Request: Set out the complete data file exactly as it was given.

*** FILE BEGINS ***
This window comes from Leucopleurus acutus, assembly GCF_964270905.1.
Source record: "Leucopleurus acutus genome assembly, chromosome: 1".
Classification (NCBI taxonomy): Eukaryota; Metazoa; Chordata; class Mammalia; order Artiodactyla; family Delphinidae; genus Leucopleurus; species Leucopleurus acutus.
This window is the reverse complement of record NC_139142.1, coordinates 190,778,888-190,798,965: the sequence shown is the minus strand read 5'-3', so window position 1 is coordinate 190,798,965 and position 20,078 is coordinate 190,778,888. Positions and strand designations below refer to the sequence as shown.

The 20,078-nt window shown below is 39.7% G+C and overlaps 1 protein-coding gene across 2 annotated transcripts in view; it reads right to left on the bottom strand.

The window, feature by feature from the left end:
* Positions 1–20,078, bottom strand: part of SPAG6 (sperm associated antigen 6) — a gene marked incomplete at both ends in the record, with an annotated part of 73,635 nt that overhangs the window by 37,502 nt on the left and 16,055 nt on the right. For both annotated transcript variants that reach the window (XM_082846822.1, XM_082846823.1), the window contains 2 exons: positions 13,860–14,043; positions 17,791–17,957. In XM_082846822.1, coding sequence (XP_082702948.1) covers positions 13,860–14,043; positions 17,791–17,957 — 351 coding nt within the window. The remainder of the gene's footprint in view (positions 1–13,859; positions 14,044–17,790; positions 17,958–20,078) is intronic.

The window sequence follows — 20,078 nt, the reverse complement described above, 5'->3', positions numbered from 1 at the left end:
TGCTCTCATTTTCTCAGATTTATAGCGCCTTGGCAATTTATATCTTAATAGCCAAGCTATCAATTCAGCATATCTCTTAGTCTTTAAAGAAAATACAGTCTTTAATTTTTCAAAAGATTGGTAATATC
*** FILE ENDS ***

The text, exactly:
This window comes from Leucopleurus acutus, assembly GCF_964270905.1.
Source record: "Leucopleurus acutus genome assembly, chromosome: 1".
Classification (NCBI taxonomy): Eukaryota; Metazoa; Chordata; class Mammalia; order Artiodactyla; family Delphinidae; genus Leucopleurus; species Leucopleurus acutus.
This window is the reverse complement of record NC_139142.1, coordinates 190,778,888-190,798,965: the sequence shown is the minus strand read 5'-3', so window position 1 is coordinate 190,798,965 and position 20,078 is coordinate 190,778,888. Positions and strand designations below refer to the sequence as shown.

The 20,078-nt window shown below is 39.7% G+C and overlaps 1 protein-coding gene across 2 annotated transcripts in view; it reads right to left on the bottom strand.

The window, feature by feature from the left end:
* Positions 1–20,078, bottom strand: part of SPAG6 (sperm associated antigen 6) — a gene marked incomplete at both ends in the record, with an annotated part of 73,635 nt that overhangs the window by 37,502 nt on the left and 16,055 nt on the right. For both annotated transcript variants that reach the window (XM_082846822.1, XM_082846823.1), the window contains 2 exons: positions 13,860–14,043; positions 17,791–17,957. In XM_082846822.1, coding sequence (XP_082702948.1) covers positions 13,860–14,043; positions 17,791–17,957 — 351 coding nt within the window. The remainder of the gene's footprint in view (positions 1–13,859; positions 14,044–17,790; positions 17,958–20,078) is intronic.

The window sequence follows — 20,078 nt, the reverse complement described above, 5'->3', positions numbered from 1 at the left end:
TGCTCTCATTTTCTCAGATTTATAGCGCCTTGGCAATTTATATCTTAATAGCCAAGCTATCAATTCAGCATATCTCTTAGTCTTTAAAGAAAATACAGTCTTTAATTTTTCAAAAGATTGGTAATATC